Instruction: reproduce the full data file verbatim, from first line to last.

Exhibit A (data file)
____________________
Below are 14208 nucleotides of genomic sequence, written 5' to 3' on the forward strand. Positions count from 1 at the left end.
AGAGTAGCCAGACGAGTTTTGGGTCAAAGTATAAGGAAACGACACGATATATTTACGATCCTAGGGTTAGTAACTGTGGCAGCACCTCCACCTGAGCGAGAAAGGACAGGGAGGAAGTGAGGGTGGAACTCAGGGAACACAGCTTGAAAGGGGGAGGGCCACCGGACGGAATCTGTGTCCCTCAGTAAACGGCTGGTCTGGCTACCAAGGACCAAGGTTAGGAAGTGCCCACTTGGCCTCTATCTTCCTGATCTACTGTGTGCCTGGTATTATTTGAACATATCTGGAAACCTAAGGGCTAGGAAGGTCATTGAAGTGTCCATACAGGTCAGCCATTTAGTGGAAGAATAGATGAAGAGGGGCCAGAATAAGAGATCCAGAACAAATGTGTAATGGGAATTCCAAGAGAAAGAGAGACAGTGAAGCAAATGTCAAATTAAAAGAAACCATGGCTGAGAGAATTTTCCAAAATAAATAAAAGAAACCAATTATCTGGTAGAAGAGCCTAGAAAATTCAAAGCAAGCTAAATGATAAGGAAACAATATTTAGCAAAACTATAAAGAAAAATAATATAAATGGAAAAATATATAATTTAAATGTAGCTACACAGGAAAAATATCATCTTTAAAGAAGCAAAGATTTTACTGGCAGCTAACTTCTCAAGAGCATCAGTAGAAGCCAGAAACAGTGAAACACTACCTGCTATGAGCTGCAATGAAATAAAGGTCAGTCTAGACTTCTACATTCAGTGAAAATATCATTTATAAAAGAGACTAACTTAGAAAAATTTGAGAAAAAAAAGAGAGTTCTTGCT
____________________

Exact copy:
Below are 14208 nucleotides of genomic sequence, written 5' to 3' on the forward strand. Positions count from 1 at the left end.
AGAGTAGCCAGACGAGTTTTGGGTCAAAGTATAAGGAAACGACACGATATATTTACGATCCTAGGGTTAGTAACTGTGGCAGCACCTCCACCTGAGCGAGAAAGGACAGGGAGGAAGTGAGGGTGGAACTCAGGGAACACAGCTTGAAAGGGGGAGGGCCACCGGACGGAATCTGTGTCCCTCAGTAAACGGCTGGTCTGGCTACCAAGGACCAAGGTTAGGAAGTGCCCACTTGGCCTCTATCTTCCTGATCTACTGTGTGCCTGGTATTATTTGAACATATCTGGAAACCTAAGGGCTAGGAAGGTCATTGAAGTGTCCATACAGGTCAGCCATTTAGTGGAAGAATAGATGAAGAGGGGCCAGAATAAGAGATCCAGAACAAATGTGTAATGGGAATTCCAAGAGAAAGAGAGACAGTGAAGCAAATGTCAAATTAAAAGAAACCATGGCTGAGAGAATTTTCCAAAATAAATAAAAGAAACCAATTATCTGGTAGAAGAGCCTAGAAAATTCAAAGCAAGCTAAATGATAAGGAAACAATATTTAGCAAAACTATAAAGAAAAATAATATAAATGGAAAAATATATAATTTAAATGTAGCTACACAGGAAAAATATCATCTTTAAAGAAGCAAAGATTTTACTGGCAGCTAACTTCTCAAGAGCATCAGTAGAAGCCAGAAACAGTGAAACACTACCTGCTATGAGCTGCAATGAAATAAAGGTCAGTCTAGACTTCTACATTCAGTGAAAATATCATTTATAAAAGAGACTAACTTAGAAAAATTTGAGAAAAAAAAGAGAGTTCTTGCT